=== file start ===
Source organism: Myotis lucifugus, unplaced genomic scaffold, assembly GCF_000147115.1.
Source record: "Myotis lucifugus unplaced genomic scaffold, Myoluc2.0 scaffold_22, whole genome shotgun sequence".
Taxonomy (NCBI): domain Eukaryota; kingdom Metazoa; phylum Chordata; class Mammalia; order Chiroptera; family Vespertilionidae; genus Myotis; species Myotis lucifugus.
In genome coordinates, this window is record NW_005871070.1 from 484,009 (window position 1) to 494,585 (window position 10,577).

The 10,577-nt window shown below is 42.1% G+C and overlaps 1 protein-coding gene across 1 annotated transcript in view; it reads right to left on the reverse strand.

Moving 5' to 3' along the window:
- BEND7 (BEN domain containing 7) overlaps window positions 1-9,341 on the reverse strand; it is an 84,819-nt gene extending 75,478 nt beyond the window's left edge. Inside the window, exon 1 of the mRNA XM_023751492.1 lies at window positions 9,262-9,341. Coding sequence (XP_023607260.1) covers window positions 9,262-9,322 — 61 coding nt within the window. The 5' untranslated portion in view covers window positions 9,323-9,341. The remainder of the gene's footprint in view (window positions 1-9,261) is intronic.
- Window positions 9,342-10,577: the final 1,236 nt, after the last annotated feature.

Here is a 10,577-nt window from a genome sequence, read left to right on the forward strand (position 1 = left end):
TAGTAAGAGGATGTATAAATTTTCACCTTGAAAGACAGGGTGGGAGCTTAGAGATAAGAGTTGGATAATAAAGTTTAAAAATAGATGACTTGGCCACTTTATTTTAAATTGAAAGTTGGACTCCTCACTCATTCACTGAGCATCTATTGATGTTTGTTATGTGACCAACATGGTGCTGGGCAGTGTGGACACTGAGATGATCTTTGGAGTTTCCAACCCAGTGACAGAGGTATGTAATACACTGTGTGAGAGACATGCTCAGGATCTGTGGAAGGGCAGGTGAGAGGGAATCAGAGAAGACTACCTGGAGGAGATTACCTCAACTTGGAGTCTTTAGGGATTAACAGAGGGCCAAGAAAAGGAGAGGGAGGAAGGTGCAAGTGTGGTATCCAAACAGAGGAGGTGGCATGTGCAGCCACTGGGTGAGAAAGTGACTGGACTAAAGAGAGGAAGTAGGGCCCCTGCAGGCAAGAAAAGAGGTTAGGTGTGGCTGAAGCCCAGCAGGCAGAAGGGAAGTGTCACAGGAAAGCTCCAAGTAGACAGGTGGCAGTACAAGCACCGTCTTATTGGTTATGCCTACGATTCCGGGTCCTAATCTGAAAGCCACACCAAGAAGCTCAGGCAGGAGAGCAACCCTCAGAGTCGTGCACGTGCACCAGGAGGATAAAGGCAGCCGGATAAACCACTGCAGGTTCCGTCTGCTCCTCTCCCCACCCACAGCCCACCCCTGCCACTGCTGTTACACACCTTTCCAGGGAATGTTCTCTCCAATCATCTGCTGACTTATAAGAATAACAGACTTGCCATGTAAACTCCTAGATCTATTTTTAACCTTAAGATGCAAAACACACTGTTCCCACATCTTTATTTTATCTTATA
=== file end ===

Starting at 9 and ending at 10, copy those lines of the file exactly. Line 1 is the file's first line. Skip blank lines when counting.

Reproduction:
Here is a 10,577-nt window from a genome sequence, read left to right on the forward strand (position 1 = left end):
TAGTAAGAGGATGTATAAATTTTCACCTTGAAAGACAGGGTGGGAGCTTAGAGATAAGAGTTGGATAATAAAGTTTAAAAATAGATGACTTGGCCACTTTATTTTAAATTGAAAGTTGGACTCCTCACTCATTCACTGAGCATCTATTGATGTTTGTTATGTGACCAACATGGTGCTGGGCAGTGTGGACACTGAGATGATCTTTGGAGTTTCCAACCCAGTGACAGAGGTATGTAATACACTGTGTGAGAGACATGCTCAGGATCTGTGGAAGGGCAGGTGAGAGGGAATCAGAGAAGACTACCTGGAGGAGATTACCTCAACTTGGAGTCTTTAGGGATTAACAGAGGGCCAAGAAAAGGAGAGGGAGGAAGGTGCAAGTGTGGTATCCAAACAGAGGAGGTGGCATGTGCAGCCACTGGGTGAGAAAGTGACTGGACTAAAGAGAGGAAGTAGGGCCCCTGCAGGCAAGAAAAGAGGTTAGGTGTGGCTGAAGCCCAGCAGGCAGAAGGGAAGTGTCACAGGAAAGCTCCAAGTAGACAGGTGGCAGTACAAGCACCGTCTTATTGGTTATGCCTACGATTCCGGGTCCTAATCTGAAAGCCACACCAAGAAGCTCAGGCAGGAGAGCAACCCTCAGAGTCGTGCACGTGCACCAGGAGGATAAAGGCAGCCGGATAAACCACTGCAGGTTCCGTCTGCTCCTCTCCCCACCCACAGCCCACCCCTGCCACTGCTGTTACACACCTTTCCAGGGAATGTTCTCTCCAATCATCTGCTGACTTATAAGAATAACAGACTTGCCATGTAAACTCCTAGATCTATTTTTAACCTTAAGATGCAAAACACACTGTTCCCACATCTTTATTTTATCTTATA